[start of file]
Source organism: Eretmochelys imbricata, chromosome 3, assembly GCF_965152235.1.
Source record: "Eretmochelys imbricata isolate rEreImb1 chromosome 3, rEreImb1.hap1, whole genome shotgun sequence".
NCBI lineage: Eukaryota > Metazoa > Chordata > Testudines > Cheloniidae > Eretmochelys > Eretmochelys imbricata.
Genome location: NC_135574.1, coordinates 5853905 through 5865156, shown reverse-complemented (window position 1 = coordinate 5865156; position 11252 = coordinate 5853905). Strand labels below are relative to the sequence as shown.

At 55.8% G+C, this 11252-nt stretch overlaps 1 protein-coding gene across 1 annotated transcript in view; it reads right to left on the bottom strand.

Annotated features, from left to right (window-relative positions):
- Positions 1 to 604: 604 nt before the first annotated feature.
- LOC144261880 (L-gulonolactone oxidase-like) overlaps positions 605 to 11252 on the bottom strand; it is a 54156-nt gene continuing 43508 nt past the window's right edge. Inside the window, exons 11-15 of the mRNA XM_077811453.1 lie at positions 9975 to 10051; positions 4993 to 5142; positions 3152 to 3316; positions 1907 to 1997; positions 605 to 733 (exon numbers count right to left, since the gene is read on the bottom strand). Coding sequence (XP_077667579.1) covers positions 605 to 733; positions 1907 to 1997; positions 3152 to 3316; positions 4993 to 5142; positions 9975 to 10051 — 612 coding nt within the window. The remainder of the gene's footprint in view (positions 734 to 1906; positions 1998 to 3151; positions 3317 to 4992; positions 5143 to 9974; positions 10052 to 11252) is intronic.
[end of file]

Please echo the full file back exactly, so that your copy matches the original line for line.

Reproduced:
Source organism: Eretmochelys imbricata, chromosome 3, assembly GCF_965152235.1.
Source record: "Eretmochelys imbricata isolate rEreImb1 chromosome 3, rEreImb1.hap1, whole genome shotgun sequence".
NCBI lineage: Eukaryota > Metazoa > Chordata > Testudines > Cheloniidae > Eretmochelys > Eretmochelys imbricata.
Genome location: NC_135574.1, coordinates 5853905 through 5865156, shown reverse-complemented (window position 1 = coordinate 5865156; position 11252 = coordinate 5853905). Strand labels below are relative to the sequence as shown.

At 55.8% G+C, this 11252-nt stretch overlaps 1 protein-coding gene across 1 annotated transcript in view; it reads right to left on the bottom strand.

Annotated features, from left to right (window-relative positions):
- Positions 1 to 604: 604 nt before the first annotated feature.
- LOC144261880 (L-gulonolactone oxidase-like) overlaps positions 605 to 11252 on the bottom strand; it is a 54156-nt gene continuing 43508 nt past the window's right edge. Inside the window, exons 11-15 of the mRNA XM_077811453.1 lie at positions 9975 to 10051; positions 4993 to 5142; positions 3152 to 3316; positions 1907 to 1997; positions 605 to 733 (exon numbers count right to left, since the gene is read on the bottom strand). Coding sequence (XP_077667579.1) covers positions 605 to 733; positions 1907 to 1997; positions 3152 to 3316; positions 4993 to 5142; positions 9975 to 10051 — 612 coding nt within the window. The remainder of the gene's footprint in view (positions 734 to 1906; positions 1998 to 3151; positions 3317 to 4992; positions 5143 to 9974; positions 10052 to 11252) is intronic.